Heisman winner. Member of the National Championship team. NFL Rookie of the Year. Quarterback Colin O’Connor knows he’s become the ultimate romance novel cliché: all the success he’s ever dreamed of but nobody to share it with. Too bad it’s not as simple as asking out the next girl who intrigues him – because the next girl to intrigue him probably won’t be a girl at all.

Unexpectedly, the solution comes in one neat package: Nick Wheeler, lead journalist for a leading sports and pop culture blog. Hired by Colin’s team, Nick comes to Miami to shine a spotlight on the NFL’s most private quarterback.

The heat in Miami rises when Nick discovers that Colin is nothing like the hollow personality he pretends to be in interviews and he’s even hotter in person than on his Sports Illustrated cover. Nick knows this is the story of his career, and after spending his teenage years as a bullied, closeted teen, it hits very close to home. What he needs is to help Colin share his story while keeping their growing relationship from boiling over in the press, but what he wants is to tell the world.



Before I start, this was a hugely enjoyable book I would recommend with very few reservations. There was just a couple of annoying things, but this was an ARC, so I assume they’ll be fixed by publication? There were a couple of annoying typo niggles, and one huge one that set my teeth on edge. At one point, our lovely men were in Florida, sitting on the deck, watching the sun set over the Pacific. Yep, that’s right, the Pacific. I was screaming at the book at that point.

My pedantic nature aside, this was a great book with an excellent absorbing story, nicely written characters, I was engaged from start to finish, and its happy ending, is one I can only dream about for now in professional sports.

Nick is an out and proud journalist for a sports pop culture blog. He has a teeny-tiny obsession with a Heisman trophy winning quarterback whose Sports Illustrated cover had Nick drooling for months.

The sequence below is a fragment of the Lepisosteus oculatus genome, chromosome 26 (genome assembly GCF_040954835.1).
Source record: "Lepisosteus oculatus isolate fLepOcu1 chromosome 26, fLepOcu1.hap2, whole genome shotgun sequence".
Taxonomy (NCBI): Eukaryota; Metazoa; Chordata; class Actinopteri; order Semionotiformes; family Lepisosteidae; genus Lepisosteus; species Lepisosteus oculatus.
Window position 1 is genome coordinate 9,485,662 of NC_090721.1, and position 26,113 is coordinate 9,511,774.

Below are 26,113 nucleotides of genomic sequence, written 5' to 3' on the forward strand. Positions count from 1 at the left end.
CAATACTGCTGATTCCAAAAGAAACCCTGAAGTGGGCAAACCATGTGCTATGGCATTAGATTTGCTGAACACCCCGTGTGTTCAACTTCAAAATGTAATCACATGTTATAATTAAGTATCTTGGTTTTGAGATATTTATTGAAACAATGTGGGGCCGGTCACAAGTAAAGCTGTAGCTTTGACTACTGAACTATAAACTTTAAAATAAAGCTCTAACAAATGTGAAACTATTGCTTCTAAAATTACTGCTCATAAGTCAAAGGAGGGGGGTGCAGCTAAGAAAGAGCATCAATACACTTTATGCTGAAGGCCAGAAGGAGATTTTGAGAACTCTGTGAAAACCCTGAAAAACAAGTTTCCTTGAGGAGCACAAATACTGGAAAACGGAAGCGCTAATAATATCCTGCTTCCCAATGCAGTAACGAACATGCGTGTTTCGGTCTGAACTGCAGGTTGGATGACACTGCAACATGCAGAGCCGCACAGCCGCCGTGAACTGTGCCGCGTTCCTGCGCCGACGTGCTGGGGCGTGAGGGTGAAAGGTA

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Audiobook Review: Dom of Ages (Collars and Cuffs #7) by K.C. Wells & Parker Williams


Eli may only be thirty, but he has had enough of pretend submissives. When he spies Jarod in a BDSM club, everything about the man screams submission. So what if Jarod is probably twenty years older than Eli. What does age matter, anyway? All he can see is what he’s always wanted—a sub who wants to serve.

Jarod spent twenty-four years with his Master before Fate took him. Four years on, Jarod is still lost, so when a young Dom takes charge, Jarod rolls with it and finds himself serving again. But he keeps waiting for the other shoe to drop. Because there’s going to come a point when Eli realizes he’s a laughing stock in the club. Who would want to be seen with a fifty-year-old sub?

After several missteps, Eli realizes that in order to find happiness, they will need friends who will understand. At a friend’s insistence, he visits Collars & Cuffs, where they are met with open arms. As they settle in to their new life, Eli begins to see things differently and he dares to think he can have it all. Until a phone call threatens to take it all away….

Listening Length: 10 hours and 9 minutes
Narrator: Joel Leslie



Jarod feels old. Old and lonely. His Sir, Philip, died four years ago, and the twenty-four years they had together before Philip was taken have left Jarod rudderless. He wants a new dom, but what self respecting dom wants to be seen with a 50 year old sub?

Enter Eli. He might only be 30 years old, but he’s had enough of pretend subs. He wants a sub who lives the role. He wants a sub to care for him. One night at his local club he spies Jarod, kneeling quietly, and wants the man for himself.

Eli is a young dom who makes mistakes, but is man enough to own them, and make them right. His friends at the Collars and Cuffs club play their part in helping him become the man and dominant he wants to be.

Jarod needs the friends he makes at the club, they give him a new appreciation of himself and his contribution to others. Seeing Jarod develop a more robust sense of self and learning to value himself and his experiences is truly lovely.